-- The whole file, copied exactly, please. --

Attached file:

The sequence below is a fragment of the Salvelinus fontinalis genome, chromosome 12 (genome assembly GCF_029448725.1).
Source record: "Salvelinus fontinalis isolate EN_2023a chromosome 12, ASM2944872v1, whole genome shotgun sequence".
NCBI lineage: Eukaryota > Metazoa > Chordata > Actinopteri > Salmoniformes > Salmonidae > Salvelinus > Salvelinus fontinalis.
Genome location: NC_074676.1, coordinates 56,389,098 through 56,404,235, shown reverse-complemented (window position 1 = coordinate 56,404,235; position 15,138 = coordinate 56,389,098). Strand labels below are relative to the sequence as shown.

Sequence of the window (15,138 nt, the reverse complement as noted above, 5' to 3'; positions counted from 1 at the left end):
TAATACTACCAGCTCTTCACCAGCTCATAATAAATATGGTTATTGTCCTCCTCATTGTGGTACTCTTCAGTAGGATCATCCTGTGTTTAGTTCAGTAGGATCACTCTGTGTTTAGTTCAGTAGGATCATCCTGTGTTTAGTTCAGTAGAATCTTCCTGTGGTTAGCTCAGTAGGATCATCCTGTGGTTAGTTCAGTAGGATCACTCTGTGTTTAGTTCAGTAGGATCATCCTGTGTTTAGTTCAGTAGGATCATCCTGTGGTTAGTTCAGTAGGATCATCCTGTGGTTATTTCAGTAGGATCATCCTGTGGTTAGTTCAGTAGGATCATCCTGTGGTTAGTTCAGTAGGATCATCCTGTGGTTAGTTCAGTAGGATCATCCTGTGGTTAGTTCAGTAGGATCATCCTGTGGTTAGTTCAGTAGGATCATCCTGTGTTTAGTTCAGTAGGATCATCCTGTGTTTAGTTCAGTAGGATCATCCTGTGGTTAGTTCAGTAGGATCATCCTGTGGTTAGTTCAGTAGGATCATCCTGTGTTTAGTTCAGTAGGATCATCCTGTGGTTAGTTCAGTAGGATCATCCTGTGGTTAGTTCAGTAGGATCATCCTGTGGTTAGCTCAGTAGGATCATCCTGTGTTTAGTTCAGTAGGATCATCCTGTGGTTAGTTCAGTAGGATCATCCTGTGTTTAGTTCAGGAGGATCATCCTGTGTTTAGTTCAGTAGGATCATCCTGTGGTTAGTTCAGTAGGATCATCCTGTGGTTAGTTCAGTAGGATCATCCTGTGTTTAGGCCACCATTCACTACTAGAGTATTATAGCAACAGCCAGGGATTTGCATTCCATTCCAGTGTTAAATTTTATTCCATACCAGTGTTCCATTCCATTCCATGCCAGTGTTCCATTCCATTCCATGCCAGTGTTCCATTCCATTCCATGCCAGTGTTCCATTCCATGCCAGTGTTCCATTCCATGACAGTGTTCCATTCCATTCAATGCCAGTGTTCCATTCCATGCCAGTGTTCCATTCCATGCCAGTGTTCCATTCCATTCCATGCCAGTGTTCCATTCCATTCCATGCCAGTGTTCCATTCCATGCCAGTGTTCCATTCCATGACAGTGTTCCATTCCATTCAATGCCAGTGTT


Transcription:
The sequence below is a fragment of the Salvelinus fontinalis genome, chromosome 12 (genome assembly GCF_029448725.1).
Source record: "Salvelinus fontinalis isolate EN_2023a chromosome 12, ASM2944872v1, whole genome shotgun sequence".
NCBI lineage: Eukaryota > Metazoa > Chordata > Actinopteri > Salmoniformes > Salmonidae > Salvelinus > Salvelinus fontinalis.
Genome location: NC_074676.1, coordinates 56,389,098 through 56,404,235, shown reverse-complemented (window position 1 = coordinate 56,404,235; position 15,138 = coordinate 56,389,098). Strand labels below are relative to the sequence as shown.

Sequence of the window (15,138 nt, the reverse complement as noted above, 5' to 3'; positions counted from 1 at the left end):
TAATACTACCAGCTCTTCACCAGCTCATAATAAATATGGTTATTGTCCTCCTCATTGTGGTACTCTTCAGTAGGATCATCCTGTGTTTAGTTCAGTAGGATCACTCTGTGTTTAGTTCAGTAGGATCATCCTGTGTTTAGTTCAGTAGAATCTTCCTGTGGTTAGCTCAGTAGGATCATCCTGTGGTTAGTTCAGTAGGATCACTCTGTGTTTAGTTCAGTAGGATCATCCTGTGTTTAGTTCAGTAGGATCATCCTGTGGTTAGTTCAGTAGGATCATCCTGTGGTTATTTCAGTAGGATCATCCTGTGGTTAGTTCAGTAGGATCATCCTGTGGTTAGTTCAGTAGGATCATCCTGTGGTTAGTTCAGTAGGATCATCCTGTGGTTAGTTCAGTAGGATCATCCTGTGGTTAGTTCAGTAGGATCATCCTGTGTTTAGTTCAGTAGGATCATCCTGTGTTTAGTTCAGTAGGATCATCCTGTGGTTAGTTCAGTAGGATCATCCTGTGGTTAGTTCAGTAGGATCATCCTGTGTTTAGTTCAGTAGGATCATCCTGTGGTTAGTTCAGTAGGATCATCCTGTGGTTAGTTCAGTAGGATCATCCTGTGGTTAGCTCAGTAGGATCATCCTGTGTTTAGTTCAGTAGGATCATCCTGTGGTTAGTTCAGTAGGATCATCCTGTGTTTAGTTCAGGAGGATCATCCTGTGTTTAGTTCAGTAGGATCATCCTGTGGTTAGTTCAGTAGGATCATCCTGTGGTTAGTTCAGTAGGATCATCCTGTGTTTAGGCCACCATTCACTACTAGAGTATTATAGCAACAGCCAGGGATTTGCATTCCATTCCAGTGTTAAATTTTATTCCATACCAGTGTTCCATTCCATTCCATGCCAGTGTTCCATTCCATTCCATGCCAGTGTTCCATTCCATTCCATGCCAGTGTTCCATTCCATGCCAGTGTTCCATTCCATGACAGTGTTCCATTCCATTCAATGCCAGTGTTCCATTCCATGCCAGTGTTCCATTCCATGCCAGTGTTCCATTCCATTCCATGCCAGTGTTCCATTCCATTCCATGCCAGTGTTCCATTCCATGCCAGTGTTCCATTCCATGACAGTGTTCCATTCCATTCAATGCCAGTGTT